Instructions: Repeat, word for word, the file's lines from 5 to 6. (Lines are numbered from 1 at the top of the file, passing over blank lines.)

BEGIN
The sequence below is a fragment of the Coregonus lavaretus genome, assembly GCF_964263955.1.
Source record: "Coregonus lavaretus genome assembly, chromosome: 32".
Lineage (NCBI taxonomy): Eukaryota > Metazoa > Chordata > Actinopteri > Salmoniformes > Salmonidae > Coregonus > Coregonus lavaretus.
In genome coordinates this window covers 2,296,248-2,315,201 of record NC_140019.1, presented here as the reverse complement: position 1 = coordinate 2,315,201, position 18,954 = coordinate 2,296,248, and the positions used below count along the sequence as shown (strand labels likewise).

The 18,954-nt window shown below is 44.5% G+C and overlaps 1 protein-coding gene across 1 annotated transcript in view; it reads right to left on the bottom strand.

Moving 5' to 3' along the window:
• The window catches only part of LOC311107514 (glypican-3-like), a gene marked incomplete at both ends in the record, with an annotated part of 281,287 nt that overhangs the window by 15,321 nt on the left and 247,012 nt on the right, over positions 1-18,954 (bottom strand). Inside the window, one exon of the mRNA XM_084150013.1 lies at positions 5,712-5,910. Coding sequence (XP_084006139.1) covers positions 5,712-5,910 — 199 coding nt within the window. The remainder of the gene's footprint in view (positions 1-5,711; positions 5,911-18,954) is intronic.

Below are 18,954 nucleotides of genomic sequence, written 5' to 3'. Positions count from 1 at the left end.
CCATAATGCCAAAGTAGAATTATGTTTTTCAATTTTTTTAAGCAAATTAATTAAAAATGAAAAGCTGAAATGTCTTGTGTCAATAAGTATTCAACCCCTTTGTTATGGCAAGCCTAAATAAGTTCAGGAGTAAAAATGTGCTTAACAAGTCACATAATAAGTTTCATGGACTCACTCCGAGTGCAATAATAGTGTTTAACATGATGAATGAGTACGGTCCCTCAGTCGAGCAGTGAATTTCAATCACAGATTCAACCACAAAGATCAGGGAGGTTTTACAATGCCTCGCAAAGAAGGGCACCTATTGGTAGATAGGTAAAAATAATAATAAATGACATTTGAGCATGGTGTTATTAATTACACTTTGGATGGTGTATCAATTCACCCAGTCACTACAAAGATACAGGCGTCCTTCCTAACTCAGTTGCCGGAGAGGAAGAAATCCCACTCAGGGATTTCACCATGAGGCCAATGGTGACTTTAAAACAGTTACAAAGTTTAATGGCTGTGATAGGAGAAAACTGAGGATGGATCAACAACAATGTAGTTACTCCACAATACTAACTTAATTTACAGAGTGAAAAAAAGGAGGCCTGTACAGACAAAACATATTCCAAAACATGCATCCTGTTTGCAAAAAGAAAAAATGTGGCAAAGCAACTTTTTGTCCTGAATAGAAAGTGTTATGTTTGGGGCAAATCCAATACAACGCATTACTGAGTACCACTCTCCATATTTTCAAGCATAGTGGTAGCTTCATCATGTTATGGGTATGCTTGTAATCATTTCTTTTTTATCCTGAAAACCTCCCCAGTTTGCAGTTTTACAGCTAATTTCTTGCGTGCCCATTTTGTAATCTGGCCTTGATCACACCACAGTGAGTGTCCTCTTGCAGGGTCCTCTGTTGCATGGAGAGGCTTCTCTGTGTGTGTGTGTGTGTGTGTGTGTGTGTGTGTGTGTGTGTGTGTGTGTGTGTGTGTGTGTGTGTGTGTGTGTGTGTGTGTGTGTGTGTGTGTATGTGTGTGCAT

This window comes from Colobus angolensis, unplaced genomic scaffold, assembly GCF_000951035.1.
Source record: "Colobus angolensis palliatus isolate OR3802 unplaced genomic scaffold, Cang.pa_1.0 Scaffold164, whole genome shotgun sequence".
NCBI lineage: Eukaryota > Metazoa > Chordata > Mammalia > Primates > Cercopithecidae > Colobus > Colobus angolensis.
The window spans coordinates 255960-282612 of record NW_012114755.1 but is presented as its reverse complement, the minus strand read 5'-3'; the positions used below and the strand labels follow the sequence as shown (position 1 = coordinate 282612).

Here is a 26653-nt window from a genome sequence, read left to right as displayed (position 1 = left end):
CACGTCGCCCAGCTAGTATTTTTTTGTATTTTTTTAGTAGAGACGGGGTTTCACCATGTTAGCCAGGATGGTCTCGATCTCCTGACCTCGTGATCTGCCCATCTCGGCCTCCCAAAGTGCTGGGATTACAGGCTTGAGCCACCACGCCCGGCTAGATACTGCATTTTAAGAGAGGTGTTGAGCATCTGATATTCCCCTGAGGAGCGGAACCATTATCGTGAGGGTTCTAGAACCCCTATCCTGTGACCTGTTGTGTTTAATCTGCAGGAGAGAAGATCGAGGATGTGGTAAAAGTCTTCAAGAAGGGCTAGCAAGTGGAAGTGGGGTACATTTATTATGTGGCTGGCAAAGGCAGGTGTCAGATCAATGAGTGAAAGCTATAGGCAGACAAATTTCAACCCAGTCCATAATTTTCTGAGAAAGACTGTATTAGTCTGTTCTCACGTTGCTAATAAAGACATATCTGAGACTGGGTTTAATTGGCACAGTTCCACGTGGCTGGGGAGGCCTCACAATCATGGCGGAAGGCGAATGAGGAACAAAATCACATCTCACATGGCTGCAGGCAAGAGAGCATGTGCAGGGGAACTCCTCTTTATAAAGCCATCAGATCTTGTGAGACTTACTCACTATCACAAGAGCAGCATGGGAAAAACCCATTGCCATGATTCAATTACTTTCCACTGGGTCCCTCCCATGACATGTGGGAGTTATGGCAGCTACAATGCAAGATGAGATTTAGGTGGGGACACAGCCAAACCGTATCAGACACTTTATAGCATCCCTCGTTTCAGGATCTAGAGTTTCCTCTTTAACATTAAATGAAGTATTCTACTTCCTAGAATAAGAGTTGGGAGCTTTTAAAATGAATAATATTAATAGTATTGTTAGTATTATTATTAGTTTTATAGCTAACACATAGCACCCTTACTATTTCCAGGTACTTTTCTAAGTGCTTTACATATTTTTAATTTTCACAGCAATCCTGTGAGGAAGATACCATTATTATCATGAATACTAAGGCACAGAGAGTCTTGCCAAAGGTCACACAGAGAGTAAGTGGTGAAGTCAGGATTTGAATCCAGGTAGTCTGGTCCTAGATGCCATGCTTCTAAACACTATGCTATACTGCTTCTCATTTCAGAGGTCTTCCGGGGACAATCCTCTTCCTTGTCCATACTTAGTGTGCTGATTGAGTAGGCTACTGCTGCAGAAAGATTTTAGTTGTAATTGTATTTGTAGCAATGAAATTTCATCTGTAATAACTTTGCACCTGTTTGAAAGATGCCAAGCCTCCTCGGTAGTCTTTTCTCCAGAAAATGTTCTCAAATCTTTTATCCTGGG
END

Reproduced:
The 18,954-nt window shown below is 44.5% G+C and overlaps 1 protein-coding gene across 1 annotated transcript in view; it reads right to left on the bottom strand.

Moving 5' to 3' along the window: